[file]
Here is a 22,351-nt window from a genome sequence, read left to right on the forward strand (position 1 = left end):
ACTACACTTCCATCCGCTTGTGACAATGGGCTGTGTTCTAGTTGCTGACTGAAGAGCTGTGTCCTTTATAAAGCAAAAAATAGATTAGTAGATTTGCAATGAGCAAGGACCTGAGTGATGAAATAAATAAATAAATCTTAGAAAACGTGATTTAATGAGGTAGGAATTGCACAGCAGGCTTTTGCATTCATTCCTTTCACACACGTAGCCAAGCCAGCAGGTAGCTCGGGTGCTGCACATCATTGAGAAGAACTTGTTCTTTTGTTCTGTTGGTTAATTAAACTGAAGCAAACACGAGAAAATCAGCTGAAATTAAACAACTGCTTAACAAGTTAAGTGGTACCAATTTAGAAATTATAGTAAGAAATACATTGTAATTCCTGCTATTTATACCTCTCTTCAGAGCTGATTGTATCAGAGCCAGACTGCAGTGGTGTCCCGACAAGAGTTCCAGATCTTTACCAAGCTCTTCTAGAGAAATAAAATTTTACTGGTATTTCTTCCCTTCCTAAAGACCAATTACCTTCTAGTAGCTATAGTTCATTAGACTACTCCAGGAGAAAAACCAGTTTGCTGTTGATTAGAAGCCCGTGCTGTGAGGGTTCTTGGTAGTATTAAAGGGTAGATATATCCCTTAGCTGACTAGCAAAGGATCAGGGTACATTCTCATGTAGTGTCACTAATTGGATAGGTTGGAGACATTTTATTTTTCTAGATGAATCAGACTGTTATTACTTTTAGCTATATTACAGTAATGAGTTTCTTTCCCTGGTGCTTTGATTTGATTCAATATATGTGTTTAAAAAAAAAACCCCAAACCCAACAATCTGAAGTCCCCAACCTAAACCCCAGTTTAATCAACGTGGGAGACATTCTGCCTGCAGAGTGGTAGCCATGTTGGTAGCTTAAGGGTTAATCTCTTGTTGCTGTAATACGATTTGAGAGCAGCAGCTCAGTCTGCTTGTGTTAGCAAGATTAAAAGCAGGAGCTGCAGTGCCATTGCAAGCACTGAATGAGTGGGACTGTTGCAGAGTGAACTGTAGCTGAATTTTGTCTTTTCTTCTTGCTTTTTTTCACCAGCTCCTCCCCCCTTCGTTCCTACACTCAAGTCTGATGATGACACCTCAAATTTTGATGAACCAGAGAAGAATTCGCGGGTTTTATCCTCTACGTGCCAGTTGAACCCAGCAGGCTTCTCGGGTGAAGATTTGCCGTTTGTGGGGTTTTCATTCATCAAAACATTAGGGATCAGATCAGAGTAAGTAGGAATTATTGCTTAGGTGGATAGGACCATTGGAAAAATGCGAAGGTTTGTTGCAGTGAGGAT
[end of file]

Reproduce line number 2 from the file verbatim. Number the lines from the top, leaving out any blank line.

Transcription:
ACTACACTTCCATCCGCTTGTGACAATGGGCTGTGTTCTAGTTGCTGACTGAAGAGCTGTGTCCTTTATAAAGCAAAAAATAGATTAGTAGATTTGCAATGAGCAAGGACCTGAGTGATGAAATAAATAAATAAATCTTAGAAAACGTGATTTAATGAGGTAGGAATTGCACAGCAGGCTTTTGCATTCATTCCTTTCACACACGTAGCCAAGCCAGCAGGTAGCTCGGGTGCTGCACATCATTGAGAAGAACTTGTTCTTTTGTTCTGTTGGTTAATTAAACTGAAGCAAACACGAGAAAATCAGCTGAAATTAAACAACTGCTTAACAAGTTAAGTGGTACCAATTTAGAAATTATAGTAAGAAATACATTGTAATTCCTGCTATTTATACCTCTCTTCAGAGCTGATTGTATCAGAGCCAGACTGCAGTGGTGTCCCGACAAGAGTTCCAGATCTTTACCAAGCTCTTCTAGAGAAATAAAATTTTACTGGTATTTCTTCCCTTCCTAAAGACCAATTACCTTCTAGTAGCTATAGTTCATTAGACTACTCCAGGAGAAAAACCAGTTTGCTGTTGATTAGAAGCCCGTGCTGTGAGGGTTCTTGGTAGTATTAAAGGGTAGATATATCCCTTAGCTGACTAGCAAAGGATCAGGGTACATTCTCATGTAGTGTCACTAATTGGATAGGTTGGAGACATTTTATTTTTCTAGATGAATCAGACTGTTATTACTTTTAGCTATATTACAGTAATGAGTTTCTTTCCCTGGTGCTTTGATTTGATTCAATATATGTGTTTAAAAAAAAAACCCCAAACCCAACAATCTGAAGTCCCCAACCTAAACCCCAGTTTAATCAACGTGGGAGACATTCTGCCTGCAGAGTGGTAGCCATGTTGGTAGCTTAAGGGTTAATCTCTTGTTGCTGTAATACGATTTGAGAGCAGCAGCTCAGTCTGCTTGTGTTAGCAAGATTAAAAGCAGGAGCTGCAGTGCCATTGCAAGCACTGAATGAGTGGGACTGTTGCAGAGTGAACTGTAGCTGAATTTTGTCTTTTCTTCTTGCTTTTTTTCACCAGCTCCTCCCCCCTTCGTTCCTACACTCAAGTCTGATGATGACACCTCAAATTTTGATGAACCAGAGAAGAATTCGCGGGTTTTATCCTCTACGTGCCAGTTGAACCCAGCAGGCTTCTCGGGTGAAGATTTGCCGTTTGTGGGGTTTTCATTCATCAAAACATTAGGGATCAGATCAGAGTAAGTAGGAATTATTGCTTAGGTGGATAGGACCATTGGAAAAATGCGAAGGTTTGTTGCAGTGAGGAT